Pyongyang has bizarrely quieted loudspeakers with the threat of nuclear force, even as it grants a few liberties to its people
The noise from the loudspeaker war that started in early August on the border of the two Koreas is quieting before the situation could deteriorate in one of the most controlled – and dangerous – regions on the planet.
After two days of negotiations in the demilitarized zone in late August, Pyongyang and Seoul reached a truce. The North expressed its “regret” for two soldiers injured by a mine. The South wanted formal apologies, but compromised, and in exchange offered to end messages broadcast over the public announcement system on its territory, which can penetrate about 12 kilometers into the Democratic People’s Republic of Korea.
The messages were intended to undermine the morale of troops the North has stationed along the border between two countries still technically at war after an armistice – but not peace – signed in 1953.
The practice was resumed after 11 years, but both sides had used it as a propaganda weapon for a long time, one of the many examples of total contrast, coherent with policies of antagonistic obstruction. The announcements this time highlighted Kim Jong-un’s inexperience leading a country, while those who have managed to escape the regime in Pyongyang told their ex-brothers in the North about life in the Republic of Korea: well-being, democracy and human rights. A more persuasive voice compared the North’s restrictions to the availability of goods and luxuries in the South.
In this grotesque situation, Kim declared a “semi-war,” sending more weapons and troops to the border. He succeeded in silencing the loudspeakers, and spoke of a memorable victory because he threatened to use his “nuclear deterrent in self-defense.” In the absence of precise information regarding what’s happening in Pyongyang, there are many plausible explanations for what is happening. Maybe the young dictator’s personal motivations should not be underestimated; he may have been annoyed by criticisms like those in the U.S. movie, The Interview, which apparently spurred a cyberattack on Sony Pictures.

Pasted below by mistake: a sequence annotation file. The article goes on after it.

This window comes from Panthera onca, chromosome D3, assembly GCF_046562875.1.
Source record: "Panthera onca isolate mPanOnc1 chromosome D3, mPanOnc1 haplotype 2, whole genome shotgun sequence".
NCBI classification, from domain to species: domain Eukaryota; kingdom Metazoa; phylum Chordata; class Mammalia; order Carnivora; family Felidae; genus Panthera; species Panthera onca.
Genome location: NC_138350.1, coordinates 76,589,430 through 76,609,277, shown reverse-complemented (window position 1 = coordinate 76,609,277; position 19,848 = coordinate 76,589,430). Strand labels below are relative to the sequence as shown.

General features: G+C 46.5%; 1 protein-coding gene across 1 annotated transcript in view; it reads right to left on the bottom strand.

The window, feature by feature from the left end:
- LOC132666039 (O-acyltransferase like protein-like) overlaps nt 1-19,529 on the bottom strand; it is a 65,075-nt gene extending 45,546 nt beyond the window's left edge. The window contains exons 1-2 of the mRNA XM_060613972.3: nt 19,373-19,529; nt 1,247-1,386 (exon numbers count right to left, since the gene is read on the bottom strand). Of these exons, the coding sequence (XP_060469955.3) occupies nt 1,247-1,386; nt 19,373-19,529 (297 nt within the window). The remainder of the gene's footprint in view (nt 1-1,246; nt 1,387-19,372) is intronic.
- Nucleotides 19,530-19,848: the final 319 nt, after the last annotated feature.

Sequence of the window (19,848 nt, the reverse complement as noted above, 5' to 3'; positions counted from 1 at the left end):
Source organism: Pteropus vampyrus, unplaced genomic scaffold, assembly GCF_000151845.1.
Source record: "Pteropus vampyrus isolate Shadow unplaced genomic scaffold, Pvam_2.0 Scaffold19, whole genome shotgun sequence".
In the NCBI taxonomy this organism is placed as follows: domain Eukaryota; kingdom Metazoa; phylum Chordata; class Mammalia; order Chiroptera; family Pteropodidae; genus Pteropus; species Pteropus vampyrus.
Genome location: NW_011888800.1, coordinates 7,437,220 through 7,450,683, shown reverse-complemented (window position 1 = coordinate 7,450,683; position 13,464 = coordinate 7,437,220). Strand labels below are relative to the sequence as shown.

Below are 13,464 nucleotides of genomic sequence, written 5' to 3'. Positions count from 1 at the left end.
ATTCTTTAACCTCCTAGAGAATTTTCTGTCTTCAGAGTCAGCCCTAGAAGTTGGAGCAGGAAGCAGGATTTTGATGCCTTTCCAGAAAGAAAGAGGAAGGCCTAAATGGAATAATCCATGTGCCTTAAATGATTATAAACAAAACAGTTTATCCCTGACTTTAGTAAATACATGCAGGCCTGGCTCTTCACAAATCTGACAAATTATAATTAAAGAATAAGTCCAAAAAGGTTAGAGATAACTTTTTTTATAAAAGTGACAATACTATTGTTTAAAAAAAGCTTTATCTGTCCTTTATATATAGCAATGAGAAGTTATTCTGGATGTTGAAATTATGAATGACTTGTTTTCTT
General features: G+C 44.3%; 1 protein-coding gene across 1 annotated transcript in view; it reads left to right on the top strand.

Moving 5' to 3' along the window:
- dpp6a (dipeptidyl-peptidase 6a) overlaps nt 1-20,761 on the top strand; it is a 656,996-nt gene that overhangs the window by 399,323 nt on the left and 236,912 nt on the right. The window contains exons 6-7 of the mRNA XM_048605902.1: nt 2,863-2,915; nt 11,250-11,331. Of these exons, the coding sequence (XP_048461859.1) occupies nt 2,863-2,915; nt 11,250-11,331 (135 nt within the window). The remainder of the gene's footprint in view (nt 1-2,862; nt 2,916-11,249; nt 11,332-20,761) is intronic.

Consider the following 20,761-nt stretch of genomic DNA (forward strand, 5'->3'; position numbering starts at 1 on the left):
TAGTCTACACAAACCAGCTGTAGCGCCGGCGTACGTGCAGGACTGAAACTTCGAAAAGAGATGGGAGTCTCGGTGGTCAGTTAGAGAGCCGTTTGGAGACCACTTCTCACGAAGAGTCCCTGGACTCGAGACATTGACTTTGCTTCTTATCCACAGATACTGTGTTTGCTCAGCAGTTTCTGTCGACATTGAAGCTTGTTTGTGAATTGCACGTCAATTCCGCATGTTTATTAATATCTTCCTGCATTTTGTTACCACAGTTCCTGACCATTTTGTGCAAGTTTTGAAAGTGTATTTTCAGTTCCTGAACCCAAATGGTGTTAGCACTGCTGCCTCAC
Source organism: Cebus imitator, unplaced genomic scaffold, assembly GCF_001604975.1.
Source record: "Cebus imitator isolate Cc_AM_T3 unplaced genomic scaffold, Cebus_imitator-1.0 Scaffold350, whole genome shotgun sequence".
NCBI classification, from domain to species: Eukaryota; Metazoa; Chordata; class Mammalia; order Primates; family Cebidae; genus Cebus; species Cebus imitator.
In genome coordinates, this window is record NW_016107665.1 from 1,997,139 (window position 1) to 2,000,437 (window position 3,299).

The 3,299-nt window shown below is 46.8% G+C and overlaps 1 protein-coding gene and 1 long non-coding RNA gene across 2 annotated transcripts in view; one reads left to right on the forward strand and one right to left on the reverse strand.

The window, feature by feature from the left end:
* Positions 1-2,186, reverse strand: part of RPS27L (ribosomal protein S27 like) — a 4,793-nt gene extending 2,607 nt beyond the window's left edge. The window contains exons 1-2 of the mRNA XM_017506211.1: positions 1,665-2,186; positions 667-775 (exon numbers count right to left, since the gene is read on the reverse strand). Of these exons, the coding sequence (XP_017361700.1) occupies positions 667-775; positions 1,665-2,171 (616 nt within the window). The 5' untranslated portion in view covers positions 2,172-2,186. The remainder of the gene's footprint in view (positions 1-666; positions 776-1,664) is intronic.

In any case, it’s more likely that Kim and his entourage have undertaken a hazardous but visible course. On the one hand, repression, propaganda and displays of weapons and omnipotence continue. On the other, the regime is timidly opening up. A series of socio-political reforms have taken place, and the country is now living in a period of relative flourishing. Famine seems to have been averted, while an unprecedented liberty has been conceded to farmers: the ability to sell some of their crops. Tiny market elements have been allowed in urban centers, and even the wall of information has cracked. The North now has 3 million smartphones that can receive soap operas transmitted from Seoul. This would have been unimaginable only a few years ago.
However, these changes clash with the political system’s rigidity, which is still dependent on hard lines and Kim’s personality cult. It is therefore likely that Kim wanted to confirm his strong-man position, capable of provoking crises and resolving them with shows of force. No one knows what his next move will be, including Beijing and even probably even himself. In this uncertain framework, his control remains intact, even with the bizarre act of silencing the megaphones using the threat of atomic bombs.